Finally, we stress that, as it is clear from eq. (4.8), the analysis is affected by uncer-tainties on galaxy and magnification biases. We reconstructed galaxy bias according to simple fits to simulations, and magnification bias from the observed luminosity func-tions. However, errors on these parameters are still important. Indeed, constraints on the lensing amplitude are mostly interesting when combined with other standard probes such as shear or magnification measurements from galaxy-quasars correlations.

The joint analysis would be useful to break degeneracies. Lensing constraints from the tomographic analysis here consider are a complementary independent measurement worth considering for large-scale surveys.

4.3 Relativistic effects to second order: bispectrum

In reference [103], reproduced in chapter10, we determine the number counts to second order in cosmological perturbation theory. Indeed, on intermediate and small scales of the large Scale Structure, non-linearities become important. The analysis of the highly non-linear regime is usually done via full numerical simulations. In the intermediate weakly non-linear regime, higher order perturbation theory can be applied. Because of non-linear gravitational effects, the power spectrum does not include all the statistical information. Non-Gaussian statistic is generated by gravitational dynamics, giving rise to non-trivial higher order correlation functions even if initial condition set by inflation follow a Gaussian statistic. Second order perturbation theory allows us to study consistently the galaxy bispectrum.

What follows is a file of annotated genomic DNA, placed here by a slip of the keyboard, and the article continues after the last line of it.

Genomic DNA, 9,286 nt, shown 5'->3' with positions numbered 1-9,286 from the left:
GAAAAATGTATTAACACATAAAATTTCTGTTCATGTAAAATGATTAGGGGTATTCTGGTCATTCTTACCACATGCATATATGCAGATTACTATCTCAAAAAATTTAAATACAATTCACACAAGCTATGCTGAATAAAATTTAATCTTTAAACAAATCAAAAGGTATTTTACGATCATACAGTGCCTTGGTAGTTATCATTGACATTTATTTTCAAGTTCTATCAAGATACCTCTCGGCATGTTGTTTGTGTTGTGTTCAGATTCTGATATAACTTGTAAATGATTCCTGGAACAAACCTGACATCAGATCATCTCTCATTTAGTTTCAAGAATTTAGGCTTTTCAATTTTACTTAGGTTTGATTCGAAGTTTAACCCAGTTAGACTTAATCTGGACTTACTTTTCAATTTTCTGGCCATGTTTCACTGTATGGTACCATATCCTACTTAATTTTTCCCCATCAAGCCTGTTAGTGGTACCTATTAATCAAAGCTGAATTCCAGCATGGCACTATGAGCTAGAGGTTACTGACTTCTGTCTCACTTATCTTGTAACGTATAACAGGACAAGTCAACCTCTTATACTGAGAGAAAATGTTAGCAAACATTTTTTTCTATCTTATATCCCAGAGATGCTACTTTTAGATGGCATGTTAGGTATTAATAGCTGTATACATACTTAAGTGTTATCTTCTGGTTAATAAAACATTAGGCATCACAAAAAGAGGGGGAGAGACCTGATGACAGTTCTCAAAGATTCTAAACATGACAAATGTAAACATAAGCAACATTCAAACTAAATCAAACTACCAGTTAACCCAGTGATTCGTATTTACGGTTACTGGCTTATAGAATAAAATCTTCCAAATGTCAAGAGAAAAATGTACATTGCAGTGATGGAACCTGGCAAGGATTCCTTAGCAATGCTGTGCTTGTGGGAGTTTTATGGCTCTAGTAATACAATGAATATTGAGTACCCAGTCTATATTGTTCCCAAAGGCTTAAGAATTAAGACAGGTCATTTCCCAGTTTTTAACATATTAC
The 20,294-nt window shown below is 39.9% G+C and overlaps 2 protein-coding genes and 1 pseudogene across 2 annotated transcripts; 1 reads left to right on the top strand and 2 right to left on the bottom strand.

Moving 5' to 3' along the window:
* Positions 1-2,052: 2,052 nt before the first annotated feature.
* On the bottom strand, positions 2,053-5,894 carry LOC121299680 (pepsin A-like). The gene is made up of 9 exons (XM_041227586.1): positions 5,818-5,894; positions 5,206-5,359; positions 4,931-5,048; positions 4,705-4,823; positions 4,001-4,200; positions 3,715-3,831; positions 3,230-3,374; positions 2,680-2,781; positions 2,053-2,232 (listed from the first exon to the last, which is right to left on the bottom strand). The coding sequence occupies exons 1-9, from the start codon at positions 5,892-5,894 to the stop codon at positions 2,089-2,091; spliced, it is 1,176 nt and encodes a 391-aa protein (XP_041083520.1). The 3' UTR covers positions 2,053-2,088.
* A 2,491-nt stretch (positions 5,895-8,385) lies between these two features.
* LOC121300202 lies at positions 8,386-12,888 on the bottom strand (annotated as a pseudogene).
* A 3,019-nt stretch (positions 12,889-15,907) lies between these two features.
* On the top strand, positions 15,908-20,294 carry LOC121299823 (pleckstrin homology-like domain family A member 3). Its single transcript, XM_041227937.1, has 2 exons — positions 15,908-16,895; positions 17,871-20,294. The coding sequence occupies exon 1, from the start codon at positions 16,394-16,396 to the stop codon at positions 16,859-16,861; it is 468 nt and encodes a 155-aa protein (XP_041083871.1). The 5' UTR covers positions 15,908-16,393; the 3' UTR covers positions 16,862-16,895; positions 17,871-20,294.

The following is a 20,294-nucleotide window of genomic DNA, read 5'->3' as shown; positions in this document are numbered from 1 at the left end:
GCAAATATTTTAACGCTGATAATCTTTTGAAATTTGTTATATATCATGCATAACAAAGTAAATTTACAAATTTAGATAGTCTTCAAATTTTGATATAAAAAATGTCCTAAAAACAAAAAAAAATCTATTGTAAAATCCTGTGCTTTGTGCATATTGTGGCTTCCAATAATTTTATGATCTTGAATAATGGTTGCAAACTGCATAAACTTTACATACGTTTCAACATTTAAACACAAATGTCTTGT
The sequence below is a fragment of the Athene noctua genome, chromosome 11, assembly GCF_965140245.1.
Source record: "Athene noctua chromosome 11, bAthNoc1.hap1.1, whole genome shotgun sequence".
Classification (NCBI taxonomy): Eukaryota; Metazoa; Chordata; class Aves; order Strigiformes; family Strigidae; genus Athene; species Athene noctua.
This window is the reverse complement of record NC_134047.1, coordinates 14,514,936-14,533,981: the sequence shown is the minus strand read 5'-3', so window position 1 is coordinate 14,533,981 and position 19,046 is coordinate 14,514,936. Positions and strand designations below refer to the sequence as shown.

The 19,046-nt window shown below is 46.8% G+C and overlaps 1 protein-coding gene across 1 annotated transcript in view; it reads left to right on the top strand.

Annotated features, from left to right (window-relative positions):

The full computation to second order including all relativistic effects is quite in-volved. We used e novel method, based on the recently proposed geodesic light-cone gauge (GLC) [128]. The GLC coordinates consist of a time-like coordinate τ, of a null coordinate w (i.e., such that ∂µw∂µw = 0) and of two angular coordinates ˜θa (a=1,2). The GLC metric depends on a scalar Υ, a two-dimensional “vector”Ua and a symmetric matrix γab rising and lowering the two-dimensional indices:

ds2GLC2dw2−2Υdwdτ+γab(dθ˜a−Uadw) (dθ˜b−Ubdw) . (4.11) When specifying the metric in the GLC gauge, the coordinates (τ, w,θ˜a) still allow some residual gauge freedom. We denote the angular coordinates ˜θa with a tilde to distinguish these exact screen space angles from the angles in the FLRW metric. The time-like coordinate τ can be identified with the proper time of synchronous gauge.

The condition w = constant defines a null hypersurface (∂µw∂µw =0), corresponding to the past light-cone of a given observer. Interestingly, photons travel at constant values of w and ˜θa, so that the calculation of the redshift particularly simple in this